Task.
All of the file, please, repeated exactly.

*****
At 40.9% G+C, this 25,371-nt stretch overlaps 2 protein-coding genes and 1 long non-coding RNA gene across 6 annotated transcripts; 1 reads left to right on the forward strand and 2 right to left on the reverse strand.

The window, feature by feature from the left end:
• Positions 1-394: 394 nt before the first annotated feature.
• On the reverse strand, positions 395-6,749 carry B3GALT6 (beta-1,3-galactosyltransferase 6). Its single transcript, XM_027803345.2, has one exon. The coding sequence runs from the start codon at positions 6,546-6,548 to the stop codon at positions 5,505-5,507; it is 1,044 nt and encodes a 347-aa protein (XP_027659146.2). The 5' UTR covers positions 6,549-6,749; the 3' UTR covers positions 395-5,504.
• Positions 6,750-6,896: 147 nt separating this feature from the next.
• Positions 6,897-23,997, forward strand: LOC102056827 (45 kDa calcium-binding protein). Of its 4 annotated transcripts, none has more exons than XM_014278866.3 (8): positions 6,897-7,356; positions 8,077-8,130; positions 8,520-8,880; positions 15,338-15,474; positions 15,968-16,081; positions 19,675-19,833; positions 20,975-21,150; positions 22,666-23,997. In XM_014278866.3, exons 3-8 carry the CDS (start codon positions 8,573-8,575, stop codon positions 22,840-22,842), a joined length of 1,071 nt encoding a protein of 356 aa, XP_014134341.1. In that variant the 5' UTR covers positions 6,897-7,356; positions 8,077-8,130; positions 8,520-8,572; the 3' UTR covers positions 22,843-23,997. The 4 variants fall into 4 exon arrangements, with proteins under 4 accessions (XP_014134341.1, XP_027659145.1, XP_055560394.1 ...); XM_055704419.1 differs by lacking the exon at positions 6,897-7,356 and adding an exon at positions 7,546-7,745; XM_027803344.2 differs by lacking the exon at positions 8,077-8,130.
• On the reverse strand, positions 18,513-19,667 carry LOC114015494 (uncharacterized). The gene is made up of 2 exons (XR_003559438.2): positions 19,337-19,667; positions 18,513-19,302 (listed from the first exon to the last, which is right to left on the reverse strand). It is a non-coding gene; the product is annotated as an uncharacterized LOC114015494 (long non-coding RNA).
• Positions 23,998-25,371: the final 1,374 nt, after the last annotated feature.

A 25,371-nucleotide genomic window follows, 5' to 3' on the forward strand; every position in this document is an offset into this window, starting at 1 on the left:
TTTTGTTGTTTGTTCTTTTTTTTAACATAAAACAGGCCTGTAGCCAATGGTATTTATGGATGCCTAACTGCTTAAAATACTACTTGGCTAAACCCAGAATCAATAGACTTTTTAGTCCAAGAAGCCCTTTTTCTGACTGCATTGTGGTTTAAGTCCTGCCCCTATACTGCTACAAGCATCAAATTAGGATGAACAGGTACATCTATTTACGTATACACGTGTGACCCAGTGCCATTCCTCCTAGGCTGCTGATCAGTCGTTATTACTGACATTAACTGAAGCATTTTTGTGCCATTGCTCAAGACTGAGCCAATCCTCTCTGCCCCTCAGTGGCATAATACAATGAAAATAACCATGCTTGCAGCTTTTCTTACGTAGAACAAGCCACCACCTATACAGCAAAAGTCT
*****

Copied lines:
At 40.9% G+C, this 25,371-nt stretch overlaps 2 protein-coding genes and 1 long non-coding RNA gene across 6 annotated transcripts; 1 reads left to right on the forward strand and 2 right to left on the reverse strand.

The window, feature by feature from the left end:
• Positions 1-394: 394 nt before the first annotated feature.
• On the reverse strand, positions 395-6,749 carry B3GALT6 (beta-1,3-galactosyltransferase 6). Its single transcript, XM_027803345.2, has one exon. The coding sequence runs from the start codon at positions 6,546-6,548 to the stop codon at positions 5,505-5,507; it is 1,044 nt and encodes a 347-aa protein (XP_027659146.2). The 5' UTR covers positions 6,549-6,749; the 3' UTR covers positions 395-5,504.
• Positions 6,750-6,896: 147 nt separating this feature from the next.
• Positions 6,897-23,997, forward strand: LOC102056827 (45 kDa calcium-binding protein). Of its 4 annotated transcripts, none has more exons than XM_014278866.3 (8): positions 6,897-7,356; positions 8,077-8,130; positions 8,520-8,880; positions 15,338-15,474; positions 15,968-16,081; positions 19,675-19,833; positions 20,975-21,150; positions 22,666-23,997. In XM_014278866.3, exons 3-8 carry the CDS (start codon positions 8,573-8,575, stop codon positions 22,840-22,842), a joined length of 1,071 nt encoding a protein of 356 aa, XP_014134341.1. In that variant the 5' UTR covers positions 6,897-7,356; positions 8,077-8,130; positions 8,520-8,572; the 3' UTR covers positions 22,843-23,997. The 4 variants fall into 4 exon arrangements, with proteins under 4 accessions (XP_014134341.1, XP_027659145.1, XP_055560394.1 ...); XM_055704419.1 differs by lacking the exon at positions 6,897-7,356 and adding an exon at positions 7,546-7,745; XM_027803344.2 differs by lacking the exon at positions 8,077-8,130.
• On the reverse strand, positions 18,513-19,667 carry LOC114015494 (uncharacterized). The gene is made up of 2 exons (XR_003559438.2): positions 19,337-19,667; positions 18,513-19,302 (listed from the first exon to the last, which is right to left on the reverse strand). It is a non-coding gene; the product is annotated as an uncharacterized LOC114015494 (long non-coding RNA).
• Positions 23,998-25,371: the final 1,374 nt, after the last annotated feature.

A 25,371-nucleotide genomic window follows, 5' to 3' on the forward strand; every position in this document is an offset into this window, starting at 1 on the left:
TTTTGTTGTTTGTTCTTTTTTTTAACATAAAACAGGCCTGTAGCCAATGGTATTTATGGATGCCTAACTGCTTAAAATACTACTTGGCTAAACCCAGAATCAATAGACTTTTTAGTCCAAGAAGCCCTTTTTCTGACTGCATTGTGGTTTAAGTCCTGCCCCTATACTGCTACAAGCATCAAATTAGGATGAACAGGTACATCTATTTACGTATACACGTGTGACCCAGTGCCATTCCTCCTAGGCTGCTGATCAGTCGTTATTACTGACATTAACTGAAGCATTTTTGTGCCATTGCTCAAGACTGAGCCAATCCTCTCTGCCCCTCAGTGGCATAATACAATGAAAATAACCATGCTTGCAGCTTTTCTTACGTAGAACAAGCCACCACCTATACAGCAAAAGTCT